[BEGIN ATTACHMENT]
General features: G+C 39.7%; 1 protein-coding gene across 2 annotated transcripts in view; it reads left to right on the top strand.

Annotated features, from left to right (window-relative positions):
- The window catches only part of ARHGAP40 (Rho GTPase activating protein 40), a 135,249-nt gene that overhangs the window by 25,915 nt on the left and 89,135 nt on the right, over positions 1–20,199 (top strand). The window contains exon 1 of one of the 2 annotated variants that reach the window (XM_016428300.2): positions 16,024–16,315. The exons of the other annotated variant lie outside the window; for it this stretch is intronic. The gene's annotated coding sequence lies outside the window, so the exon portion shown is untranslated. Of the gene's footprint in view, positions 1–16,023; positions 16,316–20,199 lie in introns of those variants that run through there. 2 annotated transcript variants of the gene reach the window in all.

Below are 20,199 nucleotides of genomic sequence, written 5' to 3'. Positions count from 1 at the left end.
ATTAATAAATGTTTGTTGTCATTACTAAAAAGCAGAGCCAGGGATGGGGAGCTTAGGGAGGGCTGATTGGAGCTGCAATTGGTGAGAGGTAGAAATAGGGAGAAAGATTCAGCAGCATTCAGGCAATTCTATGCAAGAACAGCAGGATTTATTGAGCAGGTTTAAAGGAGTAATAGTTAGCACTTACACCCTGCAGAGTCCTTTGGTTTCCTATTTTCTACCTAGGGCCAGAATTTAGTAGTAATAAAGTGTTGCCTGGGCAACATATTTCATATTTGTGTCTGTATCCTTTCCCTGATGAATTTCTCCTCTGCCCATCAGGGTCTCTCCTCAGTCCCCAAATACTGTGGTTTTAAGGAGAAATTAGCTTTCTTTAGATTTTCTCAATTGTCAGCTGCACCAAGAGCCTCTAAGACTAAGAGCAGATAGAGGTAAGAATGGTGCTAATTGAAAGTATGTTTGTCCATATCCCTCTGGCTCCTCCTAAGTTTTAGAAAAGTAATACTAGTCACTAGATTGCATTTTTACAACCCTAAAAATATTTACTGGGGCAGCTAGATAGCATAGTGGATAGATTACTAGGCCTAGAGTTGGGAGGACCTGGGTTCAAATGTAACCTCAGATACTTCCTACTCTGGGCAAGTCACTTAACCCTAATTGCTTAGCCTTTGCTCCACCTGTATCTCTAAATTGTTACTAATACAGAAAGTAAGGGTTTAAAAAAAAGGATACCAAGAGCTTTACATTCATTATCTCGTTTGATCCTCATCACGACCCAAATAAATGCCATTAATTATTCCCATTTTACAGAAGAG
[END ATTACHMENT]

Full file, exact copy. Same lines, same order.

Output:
General features: G+C 39.7%; 1 protein-coding gene across 2 annotated transcripts in view; it reads left to right on the top strand.

Annotated features, from left to right (window-relative positions):
- The window catches only part of ARHGAP40 (Rho GTPase activating protein 40), a 135,249-nt gene that overhangs the window by 25,915 nt on the left and 89,135 nt on the right, over positions 1–20,199 (top strand). The window contains exon 1 of one of the 2 annotated variants that reach the window (XM_016428300.2): positions 16,024–16,315. The exons of the other annotated variant lie outside the window; for it this stretch is intronic. The gene's annotated coding sequence lies outside the window, so the exon portion shown is untranslated. Of the gene's footprint in view, positions 1–16,023; positions 16,316–20,199 lie in introns of those variants that run through there. 2 annotated transcript variants of the gene reach the window in all.

Below are 20,199 nucleotides of genomic sequence, written 5' to 3'. Positions count from 1 at the left end.
ATTAATAAATGTTTGTTGTCATTACTAAAAAGCAGAGCCAGGGATGGGGAGCTTAGGGAGGGCTGATTGGAGCTGCAATTGGTGAGAGGTAGAAATAGGGAGAAAGATTCAGCAGCATTCAGGCAATTCTATGCAAGAACAGCAGGATTTATTGAGCAGGTTTAAAGGAGTAATAGTTAGCACTTACACCCTGCAGAGTCCTTTGGTTTCCTATTTTCTACCTAGGGCCAGAATTTAGTAGTAATAAAGTGTTGCCTGGGCAACATATTTCATATTTGTGTCTGTATCCTTTCCCTGATGAATTTCTCCTCTGCCCATCAGGGTCTCTCCTCAGTCCCCAAATACTGTGGTTTTAAGGAGAAATTAGCTTTCTTTAGATTTTCTCAATTGTCAGCTGCACCAAGAGCCTCTAAGACTAAGAGCAGATAGAGGTAAGAATGGTGCTAATTGAAAGTATGTTTGTCCATATCCCTCTGGCTCCTCCTAAGTTTTAGAAAAGTAATACTAGTCACTAGATTGCATTTTTACAACCCTAAAAATATTTACTGGGGCAGCTAGATAGCATAGTGGATAGATTACTAGGCCTAGAGTTGGGAGGACCTGGGTTCAAATGTAACCTCAGATACTTCCTACTCTGGGCAAGTCACTTAACCCTAATTGCTTAGCCTTTGCTCCACCTGTATCTCTAAATTGTTACTAATACAGAAAGTAAGGGTTTAAAAAAAAGGATACCAAGAGCTTTACATTCATTATCTCGTTTGATCCTCATCACGACCCAAATAAATGCCATTAATTATTCCCATTTTACAGAAGAG